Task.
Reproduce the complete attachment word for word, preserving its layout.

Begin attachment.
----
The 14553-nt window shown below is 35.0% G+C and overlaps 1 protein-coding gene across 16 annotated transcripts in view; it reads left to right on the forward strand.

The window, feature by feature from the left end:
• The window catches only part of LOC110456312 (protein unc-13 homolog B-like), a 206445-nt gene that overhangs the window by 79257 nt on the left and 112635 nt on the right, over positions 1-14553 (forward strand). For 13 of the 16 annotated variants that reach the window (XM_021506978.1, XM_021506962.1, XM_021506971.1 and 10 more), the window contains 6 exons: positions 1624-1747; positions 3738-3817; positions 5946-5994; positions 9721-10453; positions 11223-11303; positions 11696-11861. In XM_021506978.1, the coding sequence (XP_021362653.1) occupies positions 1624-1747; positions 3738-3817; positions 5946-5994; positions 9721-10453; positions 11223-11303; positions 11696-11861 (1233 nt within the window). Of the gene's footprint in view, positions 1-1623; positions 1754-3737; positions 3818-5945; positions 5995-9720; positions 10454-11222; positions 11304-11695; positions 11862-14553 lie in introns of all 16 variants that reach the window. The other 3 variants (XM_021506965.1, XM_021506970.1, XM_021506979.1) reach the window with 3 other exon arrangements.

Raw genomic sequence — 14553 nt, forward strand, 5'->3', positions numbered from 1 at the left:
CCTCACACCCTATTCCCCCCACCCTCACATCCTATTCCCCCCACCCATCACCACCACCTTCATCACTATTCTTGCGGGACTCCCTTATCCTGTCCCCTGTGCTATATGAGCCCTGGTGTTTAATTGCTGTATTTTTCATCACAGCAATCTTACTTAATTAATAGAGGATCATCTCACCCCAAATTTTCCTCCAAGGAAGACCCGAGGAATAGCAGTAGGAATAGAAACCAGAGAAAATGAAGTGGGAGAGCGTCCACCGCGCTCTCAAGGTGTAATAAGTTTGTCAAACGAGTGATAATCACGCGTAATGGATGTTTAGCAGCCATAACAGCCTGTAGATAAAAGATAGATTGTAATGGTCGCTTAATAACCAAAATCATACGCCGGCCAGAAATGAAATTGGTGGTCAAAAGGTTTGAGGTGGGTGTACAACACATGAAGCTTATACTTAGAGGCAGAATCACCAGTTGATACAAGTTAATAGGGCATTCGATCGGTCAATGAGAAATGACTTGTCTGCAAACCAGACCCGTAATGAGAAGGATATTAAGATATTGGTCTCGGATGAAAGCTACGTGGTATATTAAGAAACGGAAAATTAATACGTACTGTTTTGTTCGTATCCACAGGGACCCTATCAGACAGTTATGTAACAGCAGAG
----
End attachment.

The 14553-nt window shown below is 35.0% G+C and overlaps 1 protein-coding gene across 16 annotated transcripts in view; it reads left to right on the forward strand.

The window, feature by feature from the left end:
• The window catches only part of LOC110456312 (protein unc-13 homolog B-like), a 206445-nt gene that overhangs the window by 79257 nt on the left and 112635 nt on the right, over positions 1-14553 (forward strand). For 13 of the 16 annotated variants that reach the window (XM_021506978.1, XM_021506962.1, XM_021506971.1 and 10 more), the window contains 6 exons: positions 1624-1747; positions 3738-3817; positions 5946-5994; positions 9721-10453; positions 11223-11303; positions 11696-11861. In XM_021506978.1, the coding sequence (XP_021362653.1) occupies positions 1624-1747; positions 3738-3817; positions 5946-5994; positions 9721-10453; positions 11223-11303; positions 11696-11861 (1233 nt within the window). Of the gene's footprint in view, positions 1-1623; positions 1754-3737; positions 3818-5945; positions 5995-9720; positions 10454-11222; positions 11304-11695; positions 11862-14553 lie in introns of all 16 variants that reach the window. The other 3 variants (XM_021506965.1, XM_021506970.1, XM_021506979.1) reach the window with 3 other exon arrangements.

Raw genomic sequence — 14553 nt, forward strand, 5'->3', positions numbered from 1 at the left:
CCTCACACCCTATTCCCCCCACCCTCACATCCTATTCCCCCCACCCATCACCACCACCTTCATCACTATTCTTGCGGGACTCCCTTATCCTGTCCCCTGTGCTATATGAGCCCTGGTGTTTAATTGCTGTATTTTTCATCACAGCAATCTTACTTAATTAATAGAGGATCATCTCACCCCAAATTTTCCTCCAAGGAAGACCCGAGGAATAGCAGTAGGAATAGAAACCAGAGAAAATGAAGTGGGAGAGCGTCCACCGCGCTCTCAAGGTGTAATAAGTTTGTCAAACGAGTGATAATCACGCGTAATGGATGTTTAGCAGCCATAACAGCCTGTAGATAAAAGATAGATTGTAATGGTCGCTTAATAACCAAAATCATACGCCGGCCAGAAATGAAATTGGTGGTCAAAAGGTTTGAGGTGGGTGTACAACACATGAAGCTTATACTTAGAGGCAGAATCACCAGTTGATACAAGTTAATAGGGCATTCGATCGGTCAATGAGAAATGACTTGTCTGCAAACCAGACCCGTAATGAGAAGGATATTAAGATATTGGTCTCGGATGAAAGCTACGTGGTATATTAAGAAACGGAAAATTAATACGTACTGTTTTGTTCGTATCCACAGGGACCCTATCAGACAGTTATGTAACAGCAGAG